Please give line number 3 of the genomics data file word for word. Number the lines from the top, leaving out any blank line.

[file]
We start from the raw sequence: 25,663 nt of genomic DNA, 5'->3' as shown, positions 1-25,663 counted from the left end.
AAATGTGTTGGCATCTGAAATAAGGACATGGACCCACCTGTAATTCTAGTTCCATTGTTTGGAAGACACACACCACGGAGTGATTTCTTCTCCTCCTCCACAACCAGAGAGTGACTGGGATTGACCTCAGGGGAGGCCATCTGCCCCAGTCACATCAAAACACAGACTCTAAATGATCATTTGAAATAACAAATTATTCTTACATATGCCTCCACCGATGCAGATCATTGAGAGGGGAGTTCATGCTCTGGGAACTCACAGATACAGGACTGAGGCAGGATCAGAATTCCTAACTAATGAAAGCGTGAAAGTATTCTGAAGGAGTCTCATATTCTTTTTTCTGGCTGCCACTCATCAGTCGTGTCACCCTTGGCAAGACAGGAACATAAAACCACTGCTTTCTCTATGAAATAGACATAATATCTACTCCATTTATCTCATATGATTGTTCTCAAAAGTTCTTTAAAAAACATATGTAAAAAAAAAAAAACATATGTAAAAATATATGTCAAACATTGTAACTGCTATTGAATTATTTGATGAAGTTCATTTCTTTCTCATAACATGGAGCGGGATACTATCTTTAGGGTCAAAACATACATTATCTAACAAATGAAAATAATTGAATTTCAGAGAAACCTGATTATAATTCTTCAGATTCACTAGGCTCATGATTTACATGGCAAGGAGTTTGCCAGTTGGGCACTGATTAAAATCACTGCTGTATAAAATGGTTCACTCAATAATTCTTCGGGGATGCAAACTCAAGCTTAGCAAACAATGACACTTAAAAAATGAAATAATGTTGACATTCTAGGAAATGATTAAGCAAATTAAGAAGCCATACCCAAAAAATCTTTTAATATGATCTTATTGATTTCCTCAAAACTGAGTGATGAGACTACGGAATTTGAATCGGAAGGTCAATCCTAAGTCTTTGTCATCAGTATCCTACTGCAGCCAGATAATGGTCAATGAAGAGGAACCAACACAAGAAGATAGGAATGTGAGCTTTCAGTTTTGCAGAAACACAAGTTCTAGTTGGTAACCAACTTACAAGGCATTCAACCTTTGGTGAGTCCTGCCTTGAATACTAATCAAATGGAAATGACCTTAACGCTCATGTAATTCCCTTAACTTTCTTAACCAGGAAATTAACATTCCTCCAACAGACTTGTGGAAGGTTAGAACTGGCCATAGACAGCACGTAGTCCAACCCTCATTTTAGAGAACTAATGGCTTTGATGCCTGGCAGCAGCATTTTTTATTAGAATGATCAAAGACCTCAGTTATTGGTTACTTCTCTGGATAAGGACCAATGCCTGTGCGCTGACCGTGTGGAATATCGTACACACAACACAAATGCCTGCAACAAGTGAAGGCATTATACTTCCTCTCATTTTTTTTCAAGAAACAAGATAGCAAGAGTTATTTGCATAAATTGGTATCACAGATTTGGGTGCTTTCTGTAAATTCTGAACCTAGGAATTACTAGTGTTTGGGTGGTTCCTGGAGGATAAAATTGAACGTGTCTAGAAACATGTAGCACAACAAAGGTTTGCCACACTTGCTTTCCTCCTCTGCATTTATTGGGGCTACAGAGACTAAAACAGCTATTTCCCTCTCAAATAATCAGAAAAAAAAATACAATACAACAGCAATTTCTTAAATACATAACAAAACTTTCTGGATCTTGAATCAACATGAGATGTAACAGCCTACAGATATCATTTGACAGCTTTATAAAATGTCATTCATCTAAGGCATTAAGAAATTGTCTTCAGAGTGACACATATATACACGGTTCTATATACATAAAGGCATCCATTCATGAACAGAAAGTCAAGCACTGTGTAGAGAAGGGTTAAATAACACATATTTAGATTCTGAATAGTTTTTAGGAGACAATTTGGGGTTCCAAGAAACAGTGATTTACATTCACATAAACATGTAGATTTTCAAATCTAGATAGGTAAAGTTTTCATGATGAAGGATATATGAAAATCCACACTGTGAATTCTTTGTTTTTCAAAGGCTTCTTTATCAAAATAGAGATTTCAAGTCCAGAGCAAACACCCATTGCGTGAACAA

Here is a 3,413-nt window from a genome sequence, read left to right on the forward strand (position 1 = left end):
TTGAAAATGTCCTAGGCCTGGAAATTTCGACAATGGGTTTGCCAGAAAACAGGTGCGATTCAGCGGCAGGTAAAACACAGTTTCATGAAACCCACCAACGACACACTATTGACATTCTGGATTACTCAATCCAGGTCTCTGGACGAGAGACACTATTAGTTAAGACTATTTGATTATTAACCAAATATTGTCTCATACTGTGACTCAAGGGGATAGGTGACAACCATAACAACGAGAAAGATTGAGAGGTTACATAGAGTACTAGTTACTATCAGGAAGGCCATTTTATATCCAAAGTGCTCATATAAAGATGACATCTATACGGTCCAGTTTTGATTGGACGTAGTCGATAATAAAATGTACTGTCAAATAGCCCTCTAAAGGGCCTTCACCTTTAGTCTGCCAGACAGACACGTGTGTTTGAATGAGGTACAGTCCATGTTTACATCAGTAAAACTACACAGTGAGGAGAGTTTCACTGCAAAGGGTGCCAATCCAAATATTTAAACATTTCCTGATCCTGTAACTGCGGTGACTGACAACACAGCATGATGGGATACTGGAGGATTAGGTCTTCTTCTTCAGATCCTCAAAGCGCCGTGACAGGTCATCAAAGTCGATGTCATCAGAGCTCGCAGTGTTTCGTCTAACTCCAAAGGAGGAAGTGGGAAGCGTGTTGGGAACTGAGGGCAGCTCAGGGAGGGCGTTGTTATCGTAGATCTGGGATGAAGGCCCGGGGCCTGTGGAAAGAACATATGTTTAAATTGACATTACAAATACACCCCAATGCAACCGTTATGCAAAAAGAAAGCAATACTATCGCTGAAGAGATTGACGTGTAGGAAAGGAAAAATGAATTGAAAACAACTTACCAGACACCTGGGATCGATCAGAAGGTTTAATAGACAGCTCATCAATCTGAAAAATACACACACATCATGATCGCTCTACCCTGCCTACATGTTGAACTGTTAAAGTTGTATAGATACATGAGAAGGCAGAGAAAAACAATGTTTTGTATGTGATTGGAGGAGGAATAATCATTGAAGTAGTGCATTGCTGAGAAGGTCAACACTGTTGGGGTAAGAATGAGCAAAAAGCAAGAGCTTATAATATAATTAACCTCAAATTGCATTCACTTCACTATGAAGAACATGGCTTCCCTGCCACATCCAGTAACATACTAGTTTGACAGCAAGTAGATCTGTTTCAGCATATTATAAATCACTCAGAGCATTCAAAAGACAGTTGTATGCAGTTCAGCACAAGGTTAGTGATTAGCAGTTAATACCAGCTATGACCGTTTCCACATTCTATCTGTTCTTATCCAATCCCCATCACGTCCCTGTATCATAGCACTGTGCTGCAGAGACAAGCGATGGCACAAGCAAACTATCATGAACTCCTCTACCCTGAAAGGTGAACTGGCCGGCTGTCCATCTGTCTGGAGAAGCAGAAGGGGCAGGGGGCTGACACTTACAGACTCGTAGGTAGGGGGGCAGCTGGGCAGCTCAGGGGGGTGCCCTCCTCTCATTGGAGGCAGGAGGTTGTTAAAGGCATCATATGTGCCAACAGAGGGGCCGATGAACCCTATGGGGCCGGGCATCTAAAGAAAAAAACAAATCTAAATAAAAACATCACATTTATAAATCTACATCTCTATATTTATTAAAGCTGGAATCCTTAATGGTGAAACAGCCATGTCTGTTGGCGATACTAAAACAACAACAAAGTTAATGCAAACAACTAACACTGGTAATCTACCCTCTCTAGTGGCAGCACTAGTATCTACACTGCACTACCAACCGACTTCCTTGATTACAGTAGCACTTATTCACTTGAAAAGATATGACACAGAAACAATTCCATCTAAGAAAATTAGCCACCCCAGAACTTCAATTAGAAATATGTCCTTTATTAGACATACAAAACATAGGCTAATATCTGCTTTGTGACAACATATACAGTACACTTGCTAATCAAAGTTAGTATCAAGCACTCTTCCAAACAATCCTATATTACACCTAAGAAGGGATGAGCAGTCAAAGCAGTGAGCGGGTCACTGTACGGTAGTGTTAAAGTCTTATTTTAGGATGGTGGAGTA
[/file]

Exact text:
Here is a 3,413-nt window from a genome sequence, read left to right on the forward strand (position 1 = left end):